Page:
by Santiago Barcaza S., MFA Student, Creative Writing in Spanish
Without wanting to dwell too much on certain aspects proposed by academia, I am surprised that there are two currents of thought: one that regards self-translation as an unusual phenomenon, a marginal activity and another one that supports the opposite. I will not use this space to delve into one or the other. I agree with the outstanding researcher of translation studies Julio César Santoyo, when he says:
“Seen the seen, one can not help but wonder: can we continue talking about the self-translation as a phenomenon ‘rather weird’ or ´exceptional´? We are not faced with rare exceptions but before an immense corpus, increasingly of texts translated by their own creators. Far from being a ‘marginal case’, the author’s translation has a long history and is today one of the most frequent and important cultural, linguistic and literary phenomena in our global village, and certainly deserves much more attention from which has been borrowed so far“.
In fact, the first known self-translator is the jewish historian Flavius Josephus, who in 75 AD wrote in Aramaic, his mother tongue, the seven books of his first work, The War of the Jews, to later revise it and translate it to the Greek. From then until today, self-translation is a common practice. They form a group so broad and so diverse that it is impossible to list them all. However, as a sample, I quote a short selection: Fray Luis de León, Sor Juana Ines de la Cruz, Stéphane Mallarmé, Samuel Beckett, Joseph Brodsky, Vladimir Nabokov, José María Arguedas, Milan Kundera, et cetera. However, addressing the self-translation in one of these authors runs the risk of falling into exceptional particularities and the preparation of a rather monographic study. Nobody doubts the fact that these authors are interesting, but that some are paradigmatic, as to help understand or illuminate the act of self-translation – for example, of poets of indigenous origin in southern America- is perhaps another issue. So, I wonder what is really the self-translation? Why? And for what?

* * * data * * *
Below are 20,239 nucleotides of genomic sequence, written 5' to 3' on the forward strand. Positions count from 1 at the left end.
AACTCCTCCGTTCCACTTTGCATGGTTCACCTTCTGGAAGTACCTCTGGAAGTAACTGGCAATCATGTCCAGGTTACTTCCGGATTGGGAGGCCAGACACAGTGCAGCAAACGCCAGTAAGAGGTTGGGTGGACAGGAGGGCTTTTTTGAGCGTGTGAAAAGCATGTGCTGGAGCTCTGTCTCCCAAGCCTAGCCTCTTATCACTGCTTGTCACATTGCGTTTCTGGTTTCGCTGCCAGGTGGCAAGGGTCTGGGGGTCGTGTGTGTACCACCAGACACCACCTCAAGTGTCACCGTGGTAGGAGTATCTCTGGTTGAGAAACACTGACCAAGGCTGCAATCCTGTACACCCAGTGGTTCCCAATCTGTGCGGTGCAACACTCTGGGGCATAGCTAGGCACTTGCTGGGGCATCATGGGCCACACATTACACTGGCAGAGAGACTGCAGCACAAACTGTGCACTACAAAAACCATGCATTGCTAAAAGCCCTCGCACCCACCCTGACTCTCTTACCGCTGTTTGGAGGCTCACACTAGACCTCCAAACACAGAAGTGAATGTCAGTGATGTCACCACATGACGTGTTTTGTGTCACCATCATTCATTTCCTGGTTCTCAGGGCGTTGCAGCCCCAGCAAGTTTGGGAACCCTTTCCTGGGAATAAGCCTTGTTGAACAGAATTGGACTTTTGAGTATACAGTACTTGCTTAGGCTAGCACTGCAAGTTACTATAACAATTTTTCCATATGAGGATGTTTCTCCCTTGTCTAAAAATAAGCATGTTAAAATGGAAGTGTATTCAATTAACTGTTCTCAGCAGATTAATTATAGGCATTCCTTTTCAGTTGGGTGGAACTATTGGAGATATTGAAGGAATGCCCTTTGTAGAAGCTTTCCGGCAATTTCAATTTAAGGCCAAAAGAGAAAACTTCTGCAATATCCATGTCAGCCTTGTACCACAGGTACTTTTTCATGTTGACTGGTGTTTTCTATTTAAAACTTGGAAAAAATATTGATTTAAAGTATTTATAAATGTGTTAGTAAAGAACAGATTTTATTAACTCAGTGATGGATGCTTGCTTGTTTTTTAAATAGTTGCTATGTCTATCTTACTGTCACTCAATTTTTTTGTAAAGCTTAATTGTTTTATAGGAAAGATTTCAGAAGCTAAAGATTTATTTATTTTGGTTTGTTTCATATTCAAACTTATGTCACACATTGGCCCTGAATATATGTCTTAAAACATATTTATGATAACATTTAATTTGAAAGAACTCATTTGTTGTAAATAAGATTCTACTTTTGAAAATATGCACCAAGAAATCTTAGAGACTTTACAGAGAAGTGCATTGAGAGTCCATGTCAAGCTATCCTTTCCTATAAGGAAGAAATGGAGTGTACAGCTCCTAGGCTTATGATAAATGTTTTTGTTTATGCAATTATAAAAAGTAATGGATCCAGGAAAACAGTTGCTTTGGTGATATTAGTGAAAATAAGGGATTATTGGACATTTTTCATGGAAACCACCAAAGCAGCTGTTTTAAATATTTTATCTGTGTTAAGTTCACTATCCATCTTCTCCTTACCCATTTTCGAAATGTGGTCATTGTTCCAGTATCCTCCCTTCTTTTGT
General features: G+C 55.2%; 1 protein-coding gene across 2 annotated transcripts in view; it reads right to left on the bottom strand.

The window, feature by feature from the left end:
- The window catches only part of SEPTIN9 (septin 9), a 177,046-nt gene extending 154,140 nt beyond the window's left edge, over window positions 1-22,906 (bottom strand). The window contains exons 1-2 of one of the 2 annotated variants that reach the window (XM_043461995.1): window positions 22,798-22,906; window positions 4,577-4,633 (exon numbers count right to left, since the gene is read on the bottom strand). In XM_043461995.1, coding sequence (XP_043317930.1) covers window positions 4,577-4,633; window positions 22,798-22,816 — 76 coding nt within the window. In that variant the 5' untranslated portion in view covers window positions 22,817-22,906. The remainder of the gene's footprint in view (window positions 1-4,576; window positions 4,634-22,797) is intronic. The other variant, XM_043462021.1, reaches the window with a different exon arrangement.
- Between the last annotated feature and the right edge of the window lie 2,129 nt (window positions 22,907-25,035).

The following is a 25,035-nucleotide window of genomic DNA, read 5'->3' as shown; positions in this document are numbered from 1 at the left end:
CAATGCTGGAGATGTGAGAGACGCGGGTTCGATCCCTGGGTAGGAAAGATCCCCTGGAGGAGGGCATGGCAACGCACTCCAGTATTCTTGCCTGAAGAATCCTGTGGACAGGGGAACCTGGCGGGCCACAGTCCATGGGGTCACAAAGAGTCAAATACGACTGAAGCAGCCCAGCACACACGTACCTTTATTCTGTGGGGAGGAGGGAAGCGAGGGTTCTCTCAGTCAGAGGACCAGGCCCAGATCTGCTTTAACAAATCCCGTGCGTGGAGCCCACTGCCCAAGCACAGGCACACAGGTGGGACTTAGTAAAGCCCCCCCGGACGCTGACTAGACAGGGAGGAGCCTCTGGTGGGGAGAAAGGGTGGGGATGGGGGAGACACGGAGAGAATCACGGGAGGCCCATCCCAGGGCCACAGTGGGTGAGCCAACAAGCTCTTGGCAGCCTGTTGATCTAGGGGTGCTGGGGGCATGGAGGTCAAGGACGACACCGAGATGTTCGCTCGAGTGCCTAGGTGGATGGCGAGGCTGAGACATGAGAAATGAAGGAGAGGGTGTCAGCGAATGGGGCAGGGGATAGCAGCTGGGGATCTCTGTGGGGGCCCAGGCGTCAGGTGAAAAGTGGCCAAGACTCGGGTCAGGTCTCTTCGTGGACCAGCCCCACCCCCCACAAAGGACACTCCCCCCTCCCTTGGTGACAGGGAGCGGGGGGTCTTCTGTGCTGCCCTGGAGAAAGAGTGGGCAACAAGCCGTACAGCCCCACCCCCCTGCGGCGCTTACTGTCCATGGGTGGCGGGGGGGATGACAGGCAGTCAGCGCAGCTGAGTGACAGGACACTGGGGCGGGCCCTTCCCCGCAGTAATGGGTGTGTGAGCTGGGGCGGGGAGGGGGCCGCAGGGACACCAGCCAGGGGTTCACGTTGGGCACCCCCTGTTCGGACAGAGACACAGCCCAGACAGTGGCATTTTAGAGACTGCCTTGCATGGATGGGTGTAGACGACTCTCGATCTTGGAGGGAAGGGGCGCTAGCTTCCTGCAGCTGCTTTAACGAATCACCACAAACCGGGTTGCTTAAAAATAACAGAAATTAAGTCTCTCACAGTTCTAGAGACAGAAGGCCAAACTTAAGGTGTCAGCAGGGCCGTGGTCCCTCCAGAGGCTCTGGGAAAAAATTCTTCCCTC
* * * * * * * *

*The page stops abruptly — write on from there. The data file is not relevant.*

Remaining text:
In an article published in 2011, the researcher of the University of the Cape in South Africa, Maria Recuenco, explains that in countries or multilingual societies, the step of self-translation, from a language called “regional” to the official language of State or dominant language, is as logical as it is complicated. A clear example of this is Belgium, a traditionally fertile territory for linguistic contact between Flemish and French, and which has a significant number of bilingual authors.
To talk about this, I met with the Chilean poet, academic and researcher Rodrigo Rojas (Lima, 1971), MFA from the New York University, and author of the book La Lengua Escorada (2009, Pehuen Editores), where he discusses the literature produced by four authors of Mapuche descent, and recognizes the complexity of its bilingual nature not so much because of its fluency in the use of mapudungun or spanish, but rather because of the cosmopolitan and multicultural scene in which they develop their literary work.